Preserving and Offsetting the Loss of Low-Cost Housing

When lower-value housing markets experience increased demand, perhaps as prices rise in neighbouring localities, or preferences change, there is a strong likelihood that lower-income renters will be displaced. Pressures might arise from government-led renewal processes, or through market-driven gentrification. When the available housing stock is well located, there is also a risk that it may be converted to short-term tourist accommodation. For instance, the rise of ‘Airbnb’ has been associated with the displacement of permanent accommodation in cities such as New York and San Francisco, exacerbating the shortage of low-cost rental supply (New York State Attorney General 2014). Lower-cost single-r oom occupancy (‘rooming’ or ‘boarding’ houses) has long been under pressure for conversion to higher-end apartments or for tourist hostel accommodation (Smith 2003; Nenno 1991). Similar issues affect coastal resort areas where lower-priced homes and caravan parks also experience increased pressure for tourism uses (Bunce 2010).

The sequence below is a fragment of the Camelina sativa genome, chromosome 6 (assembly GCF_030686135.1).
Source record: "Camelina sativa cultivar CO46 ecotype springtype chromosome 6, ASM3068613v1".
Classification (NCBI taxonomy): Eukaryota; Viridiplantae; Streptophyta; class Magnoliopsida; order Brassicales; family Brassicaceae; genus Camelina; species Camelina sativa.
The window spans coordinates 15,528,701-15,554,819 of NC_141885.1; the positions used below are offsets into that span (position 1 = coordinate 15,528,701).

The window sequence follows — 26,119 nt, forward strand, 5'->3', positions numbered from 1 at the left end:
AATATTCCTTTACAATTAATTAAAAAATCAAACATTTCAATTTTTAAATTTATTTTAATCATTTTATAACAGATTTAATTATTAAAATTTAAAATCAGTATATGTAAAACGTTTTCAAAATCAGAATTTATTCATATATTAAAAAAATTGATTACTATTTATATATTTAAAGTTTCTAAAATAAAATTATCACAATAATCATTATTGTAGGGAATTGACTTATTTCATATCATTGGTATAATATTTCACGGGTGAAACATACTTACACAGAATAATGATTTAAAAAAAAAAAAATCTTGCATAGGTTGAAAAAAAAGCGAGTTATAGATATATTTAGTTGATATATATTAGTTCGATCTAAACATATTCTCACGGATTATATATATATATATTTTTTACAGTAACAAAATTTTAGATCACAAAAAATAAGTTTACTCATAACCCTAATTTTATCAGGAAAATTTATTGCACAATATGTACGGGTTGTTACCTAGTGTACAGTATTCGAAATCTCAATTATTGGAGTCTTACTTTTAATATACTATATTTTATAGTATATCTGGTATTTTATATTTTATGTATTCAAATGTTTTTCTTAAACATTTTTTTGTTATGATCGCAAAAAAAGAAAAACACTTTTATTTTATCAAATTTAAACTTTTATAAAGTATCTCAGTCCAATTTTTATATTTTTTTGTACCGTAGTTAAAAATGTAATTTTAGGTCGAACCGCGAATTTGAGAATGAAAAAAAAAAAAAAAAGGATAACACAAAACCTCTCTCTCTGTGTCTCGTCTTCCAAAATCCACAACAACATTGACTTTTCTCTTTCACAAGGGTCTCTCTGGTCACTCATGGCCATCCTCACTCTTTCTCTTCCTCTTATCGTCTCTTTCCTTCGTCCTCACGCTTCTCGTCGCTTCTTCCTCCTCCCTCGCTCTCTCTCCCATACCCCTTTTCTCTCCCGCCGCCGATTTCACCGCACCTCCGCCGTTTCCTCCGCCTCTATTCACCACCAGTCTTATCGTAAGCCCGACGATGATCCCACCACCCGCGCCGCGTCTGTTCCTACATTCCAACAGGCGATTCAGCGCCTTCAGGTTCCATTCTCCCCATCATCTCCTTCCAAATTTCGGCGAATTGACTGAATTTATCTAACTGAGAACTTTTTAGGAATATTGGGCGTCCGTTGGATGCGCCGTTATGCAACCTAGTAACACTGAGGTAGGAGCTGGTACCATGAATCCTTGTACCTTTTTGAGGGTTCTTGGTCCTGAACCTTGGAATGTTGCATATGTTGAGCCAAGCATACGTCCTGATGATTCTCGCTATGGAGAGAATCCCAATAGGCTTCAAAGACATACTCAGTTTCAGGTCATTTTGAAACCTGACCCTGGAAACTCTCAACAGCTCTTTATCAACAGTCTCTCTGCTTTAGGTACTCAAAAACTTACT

Strategies to preserve sources of low-cost rental accommodation must balance the need to sustain lower-priced housing opportunities with concern for the quality and safety of this stock. Further, the overarching economic or other benefits arising from reinvestment in a particular area usually outweigh the costs associated with mitigating impacts for lower- income groups. Approaches might focus on a particular housing type under pressure (e.g. ‘rooming houses’ or ‘single-room occupancy accommodation’), or on the incremental processes of urban change and redevelopment that cumulatively reduce low-cost housing opportunities. Such levers might seek to offset demolition, change of use or redevelopment of identified low-cost housing (e.g. rooming houses, caravan parks, or low- cost rental flats meeting defined criteria), by imposing additional social impact criteria and requirements to ensure a proportion of affordable housing within the new development. Financial assistance for the rehousing of affected tenants might also be offered. In Australia, planning policy introduced by the state of NSW in the late 1980s continues to impose additional levies on the conversion of boarding houses and certain forms of low-cost rental accommodation (Gurran 2011).

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